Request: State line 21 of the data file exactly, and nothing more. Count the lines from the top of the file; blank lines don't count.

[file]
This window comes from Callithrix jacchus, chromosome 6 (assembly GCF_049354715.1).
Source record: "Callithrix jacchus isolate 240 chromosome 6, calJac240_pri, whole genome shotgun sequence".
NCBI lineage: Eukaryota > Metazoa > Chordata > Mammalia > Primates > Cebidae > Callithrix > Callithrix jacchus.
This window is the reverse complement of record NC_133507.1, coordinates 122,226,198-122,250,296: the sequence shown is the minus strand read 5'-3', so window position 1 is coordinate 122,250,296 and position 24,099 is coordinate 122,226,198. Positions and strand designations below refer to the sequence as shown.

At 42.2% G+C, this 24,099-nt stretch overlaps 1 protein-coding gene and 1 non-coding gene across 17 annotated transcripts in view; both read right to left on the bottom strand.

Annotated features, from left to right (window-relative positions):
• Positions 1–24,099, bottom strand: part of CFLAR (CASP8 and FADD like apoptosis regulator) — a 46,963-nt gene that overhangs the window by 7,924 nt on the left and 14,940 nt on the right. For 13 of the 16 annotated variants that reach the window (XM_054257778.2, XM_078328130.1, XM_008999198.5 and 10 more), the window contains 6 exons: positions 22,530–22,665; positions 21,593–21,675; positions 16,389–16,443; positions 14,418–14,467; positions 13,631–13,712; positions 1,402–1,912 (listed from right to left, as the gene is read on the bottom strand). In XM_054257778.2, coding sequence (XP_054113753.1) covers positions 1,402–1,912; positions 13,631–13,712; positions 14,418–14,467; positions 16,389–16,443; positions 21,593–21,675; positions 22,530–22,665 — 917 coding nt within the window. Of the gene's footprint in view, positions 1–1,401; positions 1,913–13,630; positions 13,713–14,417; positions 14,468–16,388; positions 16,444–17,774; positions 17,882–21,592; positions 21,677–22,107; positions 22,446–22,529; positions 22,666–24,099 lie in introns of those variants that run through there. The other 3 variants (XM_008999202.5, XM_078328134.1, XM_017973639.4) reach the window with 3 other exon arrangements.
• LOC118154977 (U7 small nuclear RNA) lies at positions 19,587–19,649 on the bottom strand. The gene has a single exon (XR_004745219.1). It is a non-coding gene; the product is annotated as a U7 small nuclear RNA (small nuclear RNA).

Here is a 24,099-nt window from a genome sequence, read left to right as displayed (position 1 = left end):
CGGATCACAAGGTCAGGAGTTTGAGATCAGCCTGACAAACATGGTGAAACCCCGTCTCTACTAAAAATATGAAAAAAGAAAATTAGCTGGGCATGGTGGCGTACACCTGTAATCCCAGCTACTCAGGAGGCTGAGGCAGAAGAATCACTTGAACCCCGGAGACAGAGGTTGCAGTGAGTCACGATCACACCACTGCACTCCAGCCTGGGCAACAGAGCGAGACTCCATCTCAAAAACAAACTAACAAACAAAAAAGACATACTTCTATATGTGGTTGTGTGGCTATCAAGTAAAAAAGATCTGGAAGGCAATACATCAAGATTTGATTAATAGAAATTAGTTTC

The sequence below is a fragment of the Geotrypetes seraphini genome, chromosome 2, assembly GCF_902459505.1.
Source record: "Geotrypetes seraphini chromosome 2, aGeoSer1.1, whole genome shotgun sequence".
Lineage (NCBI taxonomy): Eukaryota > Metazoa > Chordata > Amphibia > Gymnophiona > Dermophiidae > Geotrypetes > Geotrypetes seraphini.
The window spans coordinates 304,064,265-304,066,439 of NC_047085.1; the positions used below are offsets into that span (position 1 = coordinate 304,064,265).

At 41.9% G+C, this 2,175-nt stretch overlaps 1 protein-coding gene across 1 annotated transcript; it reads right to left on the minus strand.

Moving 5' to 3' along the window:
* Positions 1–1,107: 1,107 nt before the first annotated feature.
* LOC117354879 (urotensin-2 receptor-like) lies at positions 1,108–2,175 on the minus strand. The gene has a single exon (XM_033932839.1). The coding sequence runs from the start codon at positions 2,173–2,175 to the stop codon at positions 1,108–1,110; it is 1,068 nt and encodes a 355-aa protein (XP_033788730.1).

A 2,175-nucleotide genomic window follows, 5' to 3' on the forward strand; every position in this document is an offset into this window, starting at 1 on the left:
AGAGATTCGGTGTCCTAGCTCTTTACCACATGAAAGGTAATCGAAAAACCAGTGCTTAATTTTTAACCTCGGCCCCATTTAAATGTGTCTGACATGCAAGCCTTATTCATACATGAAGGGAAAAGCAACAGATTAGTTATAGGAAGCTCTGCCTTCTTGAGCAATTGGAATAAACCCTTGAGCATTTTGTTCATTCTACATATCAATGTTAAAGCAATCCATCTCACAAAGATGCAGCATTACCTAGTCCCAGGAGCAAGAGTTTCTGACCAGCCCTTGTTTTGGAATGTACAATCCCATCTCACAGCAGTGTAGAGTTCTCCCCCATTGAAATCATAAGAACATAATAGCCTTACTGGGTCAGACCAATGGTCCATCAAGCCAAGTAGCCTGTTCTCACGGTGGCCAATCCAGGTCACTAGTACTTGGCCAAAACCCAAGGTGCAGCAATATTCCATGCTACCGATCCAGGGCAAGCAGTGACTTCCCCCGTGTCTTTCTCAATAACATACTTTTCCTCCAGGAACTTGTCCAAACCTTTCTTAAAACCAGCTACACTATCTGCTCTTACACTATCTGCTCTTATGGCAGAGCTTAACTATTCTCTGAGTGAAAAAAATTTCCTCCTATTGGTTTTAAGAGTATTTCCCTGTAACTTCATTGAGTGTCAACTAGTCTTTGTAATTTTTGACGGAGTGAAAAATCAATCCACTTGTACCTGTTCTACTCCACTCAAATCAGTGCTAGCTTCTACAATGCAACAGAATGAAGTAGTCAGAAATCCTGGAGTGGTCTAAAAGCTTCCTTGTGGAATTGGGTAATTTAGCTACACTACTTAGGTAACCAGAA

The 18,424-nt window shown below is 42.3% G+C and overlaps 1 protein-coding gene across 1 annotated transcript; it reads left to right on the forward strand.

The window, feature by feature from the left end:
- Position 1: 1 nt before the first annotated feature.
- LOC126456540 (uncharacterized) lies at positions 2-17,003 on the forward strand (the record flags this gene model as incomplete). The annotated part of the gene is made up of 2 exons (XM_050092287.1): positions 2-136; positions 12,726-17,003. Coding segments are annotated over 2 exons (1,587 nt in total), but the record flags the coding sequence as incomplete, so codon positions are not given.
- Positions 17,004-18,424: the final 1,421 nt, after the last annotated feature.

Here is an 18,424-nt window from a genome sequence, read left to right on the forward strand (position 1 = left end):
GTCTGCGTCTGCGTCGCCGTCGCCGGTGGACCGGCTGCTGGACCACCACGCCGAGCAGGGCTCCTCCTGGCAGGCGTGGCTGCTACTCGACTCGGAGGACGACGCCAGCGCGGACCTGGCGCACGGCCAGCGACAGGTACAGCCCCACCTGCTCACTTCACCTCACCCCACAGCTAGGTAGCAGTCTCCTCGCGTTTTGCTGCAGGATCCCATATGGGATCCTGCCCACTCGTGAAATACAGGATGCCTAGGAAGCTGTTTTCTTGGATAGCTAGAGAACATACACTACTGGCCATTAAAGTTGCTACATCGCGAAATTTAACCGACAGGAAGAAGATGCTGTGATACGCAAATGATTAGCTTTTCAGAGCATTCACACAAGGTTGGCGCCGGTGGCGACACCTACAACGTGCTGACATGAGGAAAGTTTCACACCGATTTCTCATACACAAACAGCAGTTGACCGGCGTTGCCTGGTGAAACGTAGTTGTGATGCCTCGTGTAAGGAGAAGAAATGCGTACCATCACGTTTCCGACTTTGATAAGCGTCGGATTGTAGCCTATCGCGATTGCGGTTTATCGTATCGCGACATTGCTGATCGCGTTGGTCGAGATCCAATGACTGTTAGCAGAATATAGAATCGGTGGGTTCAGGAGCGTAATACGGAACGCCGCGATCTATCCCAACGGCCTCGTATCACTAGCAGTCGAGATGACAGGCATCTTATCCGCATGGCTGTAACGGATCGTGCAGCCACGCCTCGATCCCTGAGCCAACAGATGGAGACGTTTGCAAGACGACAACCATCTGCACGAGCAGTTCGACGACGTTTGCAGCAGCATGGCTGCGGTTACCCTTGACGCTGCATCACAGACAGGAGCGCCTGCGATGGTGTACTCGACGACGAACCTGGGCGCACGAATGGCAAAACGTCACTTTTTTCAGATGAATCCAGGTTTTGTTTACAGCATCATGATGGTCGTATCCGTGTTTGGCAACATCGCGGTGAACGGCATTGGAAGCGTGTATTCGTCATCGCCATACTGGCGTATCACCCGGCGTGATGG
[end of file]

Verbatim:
The 18,424-nt window shown below is 42.3% G+C and overlaps 1 protein-coding gene across 1 annotated transcript; it reads left to right on the forward strand.